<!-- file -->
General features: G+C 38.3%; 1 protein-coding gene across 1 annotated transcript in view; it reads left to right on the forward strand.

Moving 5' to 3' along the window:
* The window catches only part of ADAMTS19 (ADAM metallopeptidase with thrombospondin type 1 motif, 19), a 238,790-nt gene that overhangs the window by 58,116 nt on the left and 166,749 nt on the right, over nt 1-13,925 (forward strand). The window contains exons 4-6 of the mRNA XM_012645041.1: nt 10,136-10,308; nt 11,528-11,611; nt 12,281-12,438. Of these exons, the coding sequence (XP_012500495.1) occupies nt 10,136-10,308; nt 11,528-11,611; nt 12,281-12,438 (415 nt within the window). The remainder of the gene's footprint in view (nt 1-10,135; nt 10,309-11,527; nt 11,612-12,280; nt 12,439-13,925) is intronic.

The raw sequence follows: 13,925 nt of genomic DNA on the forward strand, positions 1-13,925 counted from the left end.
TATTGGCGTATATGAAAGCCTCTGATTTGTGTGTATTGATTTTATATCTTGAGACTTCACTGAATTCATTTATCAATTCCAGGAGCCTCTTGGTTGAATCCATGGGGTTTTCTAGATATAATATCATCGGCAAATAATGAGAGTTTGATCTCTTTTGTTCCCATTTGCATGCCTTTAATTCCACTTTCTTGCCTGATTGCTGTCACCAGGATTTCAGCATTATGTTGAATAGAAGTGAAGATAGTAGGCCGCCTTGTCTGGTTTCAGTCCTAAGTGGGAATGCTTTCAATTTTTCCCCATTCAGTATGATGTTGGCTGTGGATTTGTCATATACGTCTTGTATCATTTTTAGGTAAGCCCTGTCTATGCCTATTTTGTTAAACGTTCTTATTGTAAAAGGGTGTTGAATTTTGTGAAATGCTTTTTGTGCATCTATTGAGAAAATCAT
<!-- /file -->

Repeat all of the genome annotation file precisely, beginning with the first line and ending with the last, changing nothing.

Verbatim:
General features: G+C 38.3%; 1 protein-coding gene across 1 annotated transcript in view; it reads left to right on the forward strand.

Moving 5' to 3' along the window:
* The window catches only part of ADAMTS19 (ADAM metallopeptidase with thrombospondin type 1 motif, 19), a 238,790-nt gene that overhangs the window by 58,116 nt on the left and 166,749 nt on the right, over nt 1-13,925 (forward strand). The window contains exons 4-6 of the mRNA XM_012645041.1: nt 10,136-10,308; nt 11,528-11,611; nt 12,281-12,438. Of these exons, the coding sequence (XP_012500495.1) occupies nt 10,136-10,308; nt 11,528-11,611; nt 12,281-12,438 (415 nt within the window). The remainder of the gene's footprint in view (nt 1-10,135; nt 10,309-11,527; nt 11,612-12,280; nt 12,439-13,925) is intronic.

The raw sequence follows: 13,925 nt of genomic DNA on the forward strand, positions 1-13,925 counted from the left end.
TATTGGCGTATATGAAAGCCTCTGATTTGTGTGTATTGATTTTATATCTTGAGACTTCACTGAATTCATTTATCAATTCCAGGAGCCTCTTGGTTGAATCCATGGGGTTTTCTAGATATAATATCATCGGCAAATAATGAGAGTTTGATCTCTTTTGTTCCCATTTGCATGCCTTTAATTCCACTTTCTTGCCTGATTGCTGTCACCAGGATTTCAGCATTATGTTGAATAGAAGTGAAGATAGTAGGCCGCCTTGTCTGGTTTCAGTCCTAAGTGGGAATGCTTTCAATTTTTCCCCATTCAGTATGATGTTGGCTGTGGATTTGTCATATACGTCTTGTATCATTTTTAGGTAAGCCCTGTCTATGCCTATTTTGTTAAACGTTCTTATTGTAAAAGGGTGTTGAATTTTGTGAAATGCTTTTTGTGCATCTATTGAGAAAATCAT